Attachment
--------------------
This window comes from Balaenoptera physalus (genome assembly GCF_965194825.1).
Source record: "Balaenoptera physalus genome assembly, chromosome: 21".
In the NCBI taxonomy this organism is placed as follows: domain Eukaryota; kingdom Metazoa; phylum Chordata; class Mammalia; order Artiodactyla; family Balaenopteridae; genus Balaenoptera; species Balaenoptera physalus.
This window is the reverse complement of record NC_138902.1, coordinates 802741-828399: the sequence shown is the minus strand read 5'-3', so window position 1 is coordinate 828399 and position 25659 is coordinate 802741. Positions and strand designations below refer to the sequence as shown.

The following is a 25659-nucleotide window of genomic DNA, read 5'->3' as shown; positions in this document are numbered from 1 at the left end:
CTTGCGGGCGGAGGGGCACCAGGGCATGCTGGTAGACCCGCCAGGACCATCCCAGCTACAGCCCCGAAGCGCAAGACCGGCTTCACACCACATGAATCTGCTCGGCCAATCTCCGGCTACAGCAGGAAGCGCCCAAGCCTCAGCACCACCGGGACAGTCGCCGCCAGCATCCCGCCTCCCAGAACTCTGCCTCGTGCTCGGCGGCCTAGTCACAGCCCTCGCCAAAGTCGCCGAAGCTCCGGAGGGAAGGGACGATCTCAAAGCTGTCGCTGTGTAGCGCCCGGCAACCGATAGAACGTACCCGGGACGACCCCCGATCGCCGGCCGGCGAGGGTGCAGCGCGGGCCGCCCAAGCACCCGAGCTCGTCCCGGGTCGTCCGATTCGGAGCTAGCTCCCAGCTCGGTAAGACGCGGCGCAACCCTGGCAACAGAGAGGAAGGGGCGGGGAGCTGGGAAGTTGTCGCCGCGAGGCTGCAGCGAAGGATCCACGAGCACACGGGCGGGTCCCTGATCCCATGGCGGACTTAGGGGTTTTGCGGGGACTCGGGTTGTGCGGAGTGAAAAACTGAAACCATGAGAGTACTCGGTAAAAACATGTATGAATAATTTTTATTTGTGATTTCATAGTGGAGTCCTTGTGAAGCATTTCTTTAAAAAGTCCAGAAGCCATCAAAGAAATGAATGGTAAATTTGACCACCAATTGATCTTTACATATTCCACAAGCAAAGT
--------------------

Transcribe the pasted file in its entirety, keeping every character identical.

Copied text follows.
This window comes from Balaenoptera physalus (genome assembly GCF_965194825.1).
Source record: "Balaenoptera physalus genome assembly, chromosome: 21".
In the NCBI taxonomy this organism is placed as follows: domain Eukaryota; kingdom Metazoa; phylum Chordata; class Mammalia; order Artiodactyla; family Balaenopteridae; genus Balaenoptera; species Balaenoptera physalus.
This window is the reverse complement of record NC_138902.1, coordinates 802741-828399: the sequence shown is the minus strand read 5'-3', so window position 1 is coordinate 828399 and position 25659 is coordinate 802741. Positions and strand designations below refer to the sequence as shown.

The following is a 25659-nucleotide window of genomic DNA, read 5'->3' as shown; positions in this document are numbered from 1 at the left end:
CTTGCGGGCGGAGGGGCACCAGGGCATGCTGGTAGACCCGCCAGGACCATCCCAGCTACAGCCCCGAAGCGCAAGACCGGCTTCACACCACATGAATCTGCTCGGCCAATCTCCGGCTACAGCAGGAAGCGCCCAAGCCTCAGCACCACCGGGACAGTCGCCGCCAGCATCCCGCCTCCCAGAACTCTGCCTCGTGCTCGGCGGCCTAGTCACAGCCCTCGCCAAAGTCGCCGAAGCTCCGGAGGGAAGGGACGATCTCAAAGCTGTCGCTGTGTAGCGCCCGGCAACCGATAGAACGTACCCGGGACGACCCCCGATCGCCGGCCGGCGAGGGTGCAGCGCGGGCCGCCCAAGCACCCGAGCTCGTCCCGGGTCGTCCGATTCGGAGCTAGCTCCCAGCTCGGTAAGACGCGGCGCAACCCTGGCAACAGAGAGGAAGGGGCGGGGAGCTGGGAAGTTGTCGCCGCGAGGCTGCAGCGAAGGATCCACGAGCACACGGGCGGGTCCCTGATCCCATGGCGGACTTAGGGGTTTTGCGGGGACTCGGGTTGTGCGGAGTGAAAAACTGAAACCATGAGAGTACTCGGTAAAAACATGTATGAATAATTTTTATTTGTGATTTCATAGTGGAGTCCTTGTGAAGCATTTCTTTAAAAAGTCCAGAAGCCATCAAAGAAATGAATGGTAAATTTGACCACCAATTGATCTTTACATATTCCACAAGCAAAGT